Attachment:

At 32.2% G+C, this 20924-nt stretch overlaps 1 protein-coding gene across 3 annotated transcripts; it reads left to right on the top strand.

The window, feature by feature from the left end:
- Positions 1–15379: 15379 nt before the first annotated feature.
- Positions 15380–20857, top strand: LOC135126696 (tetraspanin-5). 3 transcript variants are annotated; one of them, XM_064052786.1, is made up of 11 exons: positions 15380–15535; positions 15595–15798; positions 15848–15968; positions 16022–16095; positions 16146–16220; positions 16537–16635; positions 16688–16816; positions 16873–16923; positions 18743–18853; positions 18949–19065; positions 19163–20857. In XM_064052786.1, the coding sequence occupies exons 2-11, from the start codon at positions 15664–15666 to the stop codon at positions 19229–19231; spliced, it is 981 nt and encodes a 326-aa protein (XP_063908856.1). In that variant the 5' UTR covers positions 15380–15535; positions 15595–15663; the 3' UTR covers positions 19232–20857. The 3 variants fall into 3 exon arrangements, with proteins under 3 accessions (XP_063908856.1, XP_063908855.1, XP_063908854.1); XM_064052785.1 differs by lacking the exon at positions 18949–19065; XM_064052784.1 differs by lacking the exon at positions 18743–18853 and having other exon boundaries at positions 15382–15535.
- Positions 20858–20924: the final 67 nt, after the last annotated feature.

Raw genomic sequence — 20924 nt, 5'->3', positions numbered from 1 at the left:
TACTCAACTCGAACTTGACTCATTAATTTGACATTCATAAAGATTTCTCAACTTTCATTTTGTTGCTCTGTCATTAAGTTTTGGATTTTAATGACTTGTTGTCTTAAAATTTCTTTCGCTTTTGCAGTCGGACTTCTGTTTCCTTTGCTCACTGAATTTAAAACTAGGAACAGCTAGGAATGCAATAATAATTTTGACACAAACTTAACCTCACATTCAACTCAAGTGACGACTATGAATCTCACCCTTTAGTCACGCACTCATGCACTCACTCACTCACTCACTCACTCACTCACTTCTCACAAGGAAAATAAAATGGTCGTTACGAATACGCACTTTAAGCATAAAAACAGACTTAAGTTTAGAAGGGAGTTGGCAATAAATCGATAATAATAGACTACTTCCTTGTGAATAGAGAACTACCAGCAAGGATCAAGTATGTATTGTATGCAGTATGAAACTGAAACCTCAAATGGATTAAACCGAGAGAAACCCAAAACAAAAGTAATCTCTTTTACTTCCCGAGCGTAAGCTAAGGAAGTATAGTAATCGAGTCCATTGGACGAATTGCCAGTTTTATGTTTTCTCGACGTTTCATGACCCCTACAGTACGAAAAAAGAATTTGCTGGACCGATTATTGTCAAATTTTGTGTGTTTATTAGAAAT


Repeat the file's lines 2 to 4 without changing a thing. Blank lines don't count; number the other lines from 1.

The window, feature by feature from the left end:
- Positions 1–15379: 15379 nt before the first annotated feature.
- Positions 15380–20857, top strand: LOC135126696 (tetraspanin-5). 3 transcript variants are annotated; one of them, XM_064052786.1, is made up of 11 exons: positions 15380–15535; positions 15595–15798; positions 15848–15968; positions 16022–16095; positions 16146–16220; positions 16537–16635; positions 16688–16816; positions 16873–16923; positions 18743–18853; positions 18949–19065; positions 19163–20857. In XM_064052786.1, the coding sequence occupies exons 2-11, from the start codon at positions 15664–15666 to the stop codon at positions 19229–19231; spliced, it is 981 nt and encodes a 326-aa protein (XP_063908856.1). In that variant the 5' UTR covers positions 15380–15535; positions 15595–15663; the 3' UTR covers positions 19232–20857. The 3 variants fall into 3 exon arrangements, with proteins under 3 accessions (XP_063908856.1, XP_063908855.1, XP_063908854.1); XM_064052785.1 differs by lacking the exon at positions 18949–19065; XM_064052784.1 differs by lacking the exon at positions 18743–18853 and having other exon boundaries at positions 15382–15535.